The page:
The tonal quality of a sound is called the timbre. The timbre of a sound is determined primarily by its "waveform." If you remember the example of throwing a pebble into the water you know that the waves ripple evenly across the pond. These waves almost look like the first sound wave we're going to talk about, the sinusoidal wave, or sine wave for short (shown below).
To make what we're talking about a bit more practical, let's go back to the first example program to investigate different waveforms. The reason for this is that you can hear the changes more easily using only one voice. LOAD the first music program that you typed in earlier, from your DATASSETTETM or disk, and RUN it again. That program is using the sawtooth waveform (shown here)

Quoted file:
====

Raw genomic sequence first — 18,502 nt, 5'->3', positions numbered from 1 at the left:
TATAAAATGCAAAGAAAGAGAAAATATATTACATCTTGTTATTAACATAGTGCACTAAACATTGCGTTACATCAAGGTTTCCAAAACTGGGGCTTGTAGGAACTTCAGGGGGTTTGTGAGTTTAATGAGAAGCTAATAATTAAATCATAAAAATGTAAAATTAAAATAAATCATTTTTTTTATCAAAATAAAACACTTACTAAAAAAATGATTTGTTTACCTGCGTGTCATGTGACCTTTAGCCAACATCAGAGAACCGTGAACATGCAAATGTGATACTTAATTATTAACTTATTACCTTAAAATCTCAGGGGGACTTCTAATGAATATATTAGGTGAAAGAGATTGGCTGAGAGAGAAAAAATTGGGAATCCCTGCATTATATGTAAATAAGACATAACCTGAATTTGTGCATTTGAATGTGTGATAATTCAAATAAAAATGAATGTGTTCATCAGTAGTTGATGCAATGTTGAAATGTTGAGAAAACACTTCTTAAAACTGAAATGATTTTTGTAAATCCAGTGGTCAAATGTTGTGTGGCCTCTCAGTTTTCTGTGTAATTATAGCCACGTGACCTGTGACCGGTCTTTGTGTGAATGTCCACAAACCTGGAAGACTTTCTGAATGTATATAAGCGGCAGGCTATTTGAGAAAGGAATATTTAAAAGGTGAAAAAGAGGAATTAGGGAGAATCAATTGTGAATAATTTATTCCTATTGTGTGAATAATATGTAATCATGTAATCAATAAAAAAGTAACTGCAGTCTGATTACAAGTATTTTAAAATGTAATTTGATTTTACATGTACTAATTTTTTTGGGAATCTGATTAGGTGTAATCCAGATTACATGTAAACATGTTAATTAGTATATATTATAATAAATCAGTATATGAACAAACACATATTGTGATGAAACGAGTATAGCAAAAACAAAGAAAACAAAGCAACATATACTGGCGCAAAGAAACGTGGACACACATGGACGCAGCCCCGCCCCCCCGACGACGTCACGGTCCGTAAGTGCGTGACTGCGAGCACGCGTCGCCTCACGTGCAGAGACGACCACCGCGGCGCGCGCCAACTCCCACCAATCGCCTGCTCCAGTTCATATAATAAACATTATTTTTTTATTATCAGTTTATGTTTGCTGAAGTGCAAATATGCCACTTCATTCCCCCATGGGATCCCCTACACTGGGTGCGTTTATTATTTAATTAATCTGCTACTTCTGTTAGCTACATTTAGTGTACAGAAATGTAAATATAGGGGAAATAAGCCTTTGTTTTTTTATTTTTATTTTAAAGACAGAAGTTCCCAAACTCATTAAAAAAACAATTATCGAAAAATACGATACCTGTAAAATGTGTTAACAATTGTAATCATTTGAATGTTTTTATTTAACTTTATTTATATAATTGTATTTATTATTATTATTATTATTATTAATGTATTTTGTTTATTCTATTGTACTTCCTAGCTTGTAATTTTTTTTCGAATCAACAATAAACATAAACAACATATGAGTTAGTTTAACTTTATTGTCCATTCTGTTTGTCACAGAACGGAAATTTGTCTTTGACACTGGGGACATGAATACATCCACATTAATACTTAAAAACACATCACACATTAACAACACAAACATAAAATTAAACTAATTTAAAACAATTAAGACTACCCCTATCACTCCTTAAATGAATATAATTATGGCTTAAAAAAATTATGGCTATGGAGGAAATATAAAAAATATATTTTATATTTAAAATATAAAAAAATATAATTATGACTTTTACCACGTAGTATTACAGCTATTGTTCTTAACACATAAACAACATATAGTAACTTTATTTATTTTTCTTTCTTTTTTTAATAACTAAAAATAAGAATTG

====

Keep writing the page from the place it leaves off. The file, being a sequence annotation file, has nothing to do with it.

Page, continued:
from the 6581 SID chip's sound generating device. Try changing the note start number in line 70 from 33 to 17 and the note stop number in line 90 from 32 to 16. Your program should now look like this:
|This page has been created by Sami Rautiainen.|
|Read the small print.||Last updated February 10, 2002.|